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Dodgers preaching patience with a slumping James Outman

Dave Roberts: “It’s how can we get him back with some traction, some confidence.”

MLB: JUN 13 White Sox at Dodgers Photo by Brian Rothmuller/Icon Sportswire via Getty Images

LOS ANGELES — James Outman’s two-out single in the sixth inning on Thursday loaded the bases for what would be a game-tying rally for the Dodgers, thanks to a Chris Taylor grand slam three pitches later. While the hit was welcome for Outman, it was surrounded by three more strikeouts, emblematic of his struggles for the last month and a half.

Since winning National League Rookie of the Month with an incredible April, Outman is hitting just .167/.275/.275 with a 55 wRC+ that ranks 234th among the 240 major league hitters with at least 100 plate appearances during that time.

Outman’s batted-ball numbers since the start of May are even worse, with an expected batting average of .141 and an expected slugging percentage of .204.

“It’s frustrating to not get the success that you want, but baseball’s hard,” Outman said. “It’s not like I’m expecting to start raking all of a sudden. It’s got to build up, and the more I can stack positive days, the better off I’ll be.”

Even with the single on Thursday, Outman is currently in a 5-for-48 slump with 26 strikeouts and six walks.

“We wouldn’t be here without James and his production in April,” manager Dave Roberts said. “So now it’s how can we get him back with some traction, some confidence.”

Outman’s confidence was riding high for over a year, after working his way up from Double-A to Triple-A and then to the majors last season. He was only active for four games in 2022, but his production in limited duty was wondrous, including a home run in his first major league at-bat. He just kept hitting at absurd levels in Triple-A after he was sent back down to the minors, at .333/.422/.720 over the final eight weeks of the season.

Outman kept that up with a red-hot spring training, forcing his way onto not only the Dodgers opening day roster, but also the regular centerfield job. He hit .292/.376/.615 with seven home runs through April, the most home runs by a Dodgers rookie in one month since Will Smith four seasons earlier.

But the hits have come with less frequency since then, with pitchers adjusting to Outman and attacking him in different ways. He’s no longer crushing fastballs, after a .319 batting average and .617 slugging percentage on at-bats that ended on the pitch in April, hitting just .145 on fastballs with a .236 slugging percentage since.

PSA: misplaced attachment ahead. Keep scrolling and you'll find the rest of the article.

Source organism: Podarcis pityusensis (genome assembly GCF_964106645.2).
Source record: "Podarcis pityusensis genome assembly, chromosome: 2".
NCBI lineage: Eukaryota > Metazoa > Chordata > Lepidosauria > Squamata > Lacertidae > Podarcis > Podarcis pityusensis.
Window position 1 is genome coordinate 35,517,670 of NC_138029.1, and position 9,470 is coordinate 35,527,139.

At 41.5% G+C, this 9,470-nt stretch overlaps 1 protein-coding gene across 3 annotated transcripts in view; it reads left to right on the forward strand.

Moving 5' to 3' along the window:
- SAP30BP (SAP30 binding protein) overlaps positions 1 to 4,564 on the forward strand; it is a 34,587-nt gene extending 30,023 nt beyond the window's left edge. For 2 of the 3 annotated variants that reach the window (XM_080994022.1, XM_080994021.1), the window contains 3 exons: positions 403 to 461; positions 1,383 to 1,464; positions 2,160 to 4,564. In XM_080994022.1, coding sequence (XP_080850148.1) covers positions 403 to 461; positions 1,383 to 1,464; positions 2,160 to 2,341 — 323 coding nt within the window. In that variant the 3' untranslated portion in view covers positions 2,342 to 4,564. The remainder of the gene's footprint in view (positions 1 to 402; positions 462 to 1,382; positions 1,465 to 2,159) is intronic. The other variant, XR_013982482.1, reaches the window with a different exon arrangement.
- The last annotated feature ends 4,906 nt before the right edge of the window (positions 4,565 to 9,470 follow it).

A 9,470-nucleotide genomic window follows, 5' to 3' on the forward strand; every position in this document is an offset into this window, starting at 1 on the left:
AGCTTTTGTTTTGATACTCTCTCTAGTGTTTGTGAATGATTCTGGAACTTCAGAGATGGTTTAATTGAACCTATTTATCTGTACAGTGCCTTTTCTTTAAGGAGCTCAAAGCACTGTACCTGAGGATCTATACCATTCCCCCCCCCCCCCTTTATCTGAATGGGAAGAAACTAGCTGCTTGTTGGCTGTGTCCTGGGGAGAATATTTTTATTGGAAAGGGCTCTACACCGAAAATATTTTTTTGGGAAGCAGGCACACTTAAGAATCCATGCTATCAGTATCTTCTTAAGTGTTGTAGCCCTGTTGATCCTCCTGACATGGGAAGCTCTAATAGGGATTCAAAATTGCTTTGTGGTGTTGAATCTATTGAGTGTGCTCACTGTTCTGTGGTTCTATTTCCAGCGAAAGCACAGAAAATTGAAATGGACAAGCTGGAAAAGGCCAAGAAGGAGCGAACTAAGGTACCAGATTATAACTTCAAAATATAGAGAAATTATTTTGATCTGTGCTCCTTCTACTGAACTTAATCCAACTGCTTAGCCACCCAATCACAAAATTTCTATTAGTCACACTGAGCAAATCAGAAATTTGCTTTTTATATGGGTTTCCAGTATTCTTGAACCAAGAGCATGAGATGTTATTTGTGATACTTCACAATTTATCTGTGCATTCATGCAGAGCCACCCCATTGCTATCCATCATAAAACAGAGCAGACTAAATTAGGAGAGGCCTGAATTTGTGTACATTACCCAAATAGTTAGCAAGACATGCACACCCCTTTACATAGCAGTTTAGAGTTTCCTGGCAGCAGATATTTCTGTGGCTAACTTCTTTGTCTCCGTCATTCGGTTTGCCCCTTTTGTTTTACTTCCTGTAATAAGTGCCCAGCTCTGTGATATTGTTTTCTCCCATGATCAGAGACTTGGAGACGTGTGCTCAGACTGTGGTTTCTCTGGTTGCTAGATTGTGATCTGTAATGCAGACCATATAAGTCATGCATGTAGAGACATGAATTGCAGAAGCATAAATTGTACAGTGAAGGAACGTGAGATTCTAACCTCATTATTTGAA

“They started pitching me a little different, then the swing broke down a little bit, and then the confidence wasn’t there,” Outman explained.

“For me, understanding what he’s good at and being convicted each pitch, that’s what I’m looking for, as opposed to the struggles, when he’s caught in between,” Roberts said. “If we can get him to be convicted on his zone, the results will be there.”

On the season, Outman’s 36.2-percent strikeout rate is highest in the majors.

After playing nearly every day, Outman has been starting less and less. He has only eight plate appearances against left-handed pitchers in the Dodgers’ last 26 games, though part of that is due to the team only facing six southpaw starters in the last month. But Outman is even sitting occasionally against right-handers, against whom he is hitting only .154/.280/.269 with a 56 wRC+ since May 1.

Outman’s defense in centerfield is generally perceived as above average, which jives with his Baseball Savant numbers (+3 in Outs Above Average) but not so much in Defensive Runs Saved (-3) or Total Zone Rating (-2). But it’s earning him playing time, even if it’s less regular than earlier in the season.

Over the Dodgers last 28 games, playing time has been split almost evenly between David Peralta (21 starts, 78 PA), Outman (18 starts, 74 plate appearances), and Jason Heyward (18 starts, 73 PA), with all but three of those total starts coming against right-handed pitchers. The only ways all three left-handed-hitting outfielders can all start in a game is if Mookie Betts shifts to the middle infield or, as was the case on Thursday, when designated hitter J.D. Martinez gets a rare rest day.

“What he’s done, as far as the preparation, each day coming in fresh and expecting good things to happen, I think that will show itself,” Roberts said of Outman. “I sort of look at it as we have a three-headed monster with Jason, David, and James. It’s how best we use them to keep them frisky and fresh, to put them in good spots to succeed.”